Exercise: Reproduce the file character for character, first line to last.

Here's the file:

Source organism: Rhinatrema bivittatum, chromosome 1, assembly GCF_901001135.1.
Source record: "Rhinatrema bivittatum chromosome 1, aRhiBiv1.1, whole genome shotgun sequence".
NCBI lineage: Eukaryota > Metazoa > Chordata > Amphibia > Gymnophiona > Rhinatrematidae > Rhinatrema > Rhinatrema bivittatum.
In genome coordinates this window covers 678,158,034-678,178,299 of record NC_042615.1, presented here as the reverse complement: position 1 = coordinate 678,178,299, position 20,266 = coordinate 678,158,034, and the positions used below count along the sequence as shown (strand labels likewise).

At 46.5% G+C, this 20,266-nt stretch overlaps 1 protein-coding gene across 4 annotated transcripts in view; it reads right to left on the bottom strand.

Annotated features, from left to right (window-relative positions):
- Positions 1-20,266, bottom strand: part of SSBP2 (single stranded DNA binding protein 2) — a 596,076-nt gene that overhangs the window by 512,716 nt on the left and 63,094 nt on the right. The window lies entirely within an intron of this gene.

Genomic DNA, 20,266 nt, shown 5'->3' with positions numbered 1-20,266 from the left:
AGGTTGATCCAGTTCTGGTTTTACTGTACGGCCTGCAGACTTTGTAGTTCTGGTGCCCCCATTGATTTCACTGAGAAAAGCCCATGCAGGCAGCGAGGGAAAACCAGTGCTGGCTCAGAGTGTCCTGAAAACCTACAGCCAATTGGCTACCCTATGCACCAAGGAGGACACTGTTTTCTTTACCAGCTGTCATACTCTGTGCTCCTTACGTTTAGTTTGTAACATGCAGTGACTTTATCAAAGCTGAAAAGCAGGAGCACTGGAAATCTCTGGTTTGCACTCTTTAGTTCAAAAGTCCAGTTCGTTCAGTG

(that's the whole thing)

Source organism: Rhinatrema bivittatum, chromosome 1, assembly GCF_901001135.1.
Source record: "Rhinatrema bivittatum chromosome 1, aRhiBiv1.1, whole genome shotgun sequence".
NCBI lineage: Eukaryota > Metazoa > Chordata > Amphibia > Gymnophiona > Rhinatrematidae > Rhinatrema > Rhinatrema bivittatum.
In genome coordinates this window covers 678,158,034-678,178,299 of record NC_042615.1, presented here as the reverse complement: position 1 = coordinate 678,178,299, position 20,266 = coordinate 678,158,034, and the positions used below count along the sequence as shown (strand labels likewise).

At 46.5% G+C, this 20,266-nt stretch overlaps 1 protein-coding gene across 4 annotated transcripts in view; it reads right to left on the bottom strand.

Annotated features, from left to right (window-relative positions):
- Positions 1-20,266, bottom strand: part of SSBP2 (single stranded DNA binding protein 2) — a 596,076-nt gene that overhangs the window by 512,716 nt on the left and 63,094 nt on the right. The window lies entirely within an intron of this gene.

Genomic DNA, 20,266 nt, shown 5'->3' with positions numbered 1-20,266 from the left:
AGGTTGATCCAGTTCTGGTTTTACTGTACGGCCTGCAGACTTTGTAGTTCTGGTGCCCCCATTGATTTCACTGAGAAAAGCCCATGCAGGCAGCGAGGGAAAACCAGTGCTGGCTCAGAGTGTCCTGAAAACCTACAGCCAATTGGCTACCCTATGCACCAAGGAGGACACTGTTTTCTTTACCAGCTGTCATACTCTGTGCTCCTTACGTTTAGTTTGTAACATGCAGTGACTTTATCAAAGCTGAAAAGCAGGAGCACTGGAAATCTCTGGTTTGCACTCTTTAGTTCAAAAGTCCAGTTCGTTCAGTG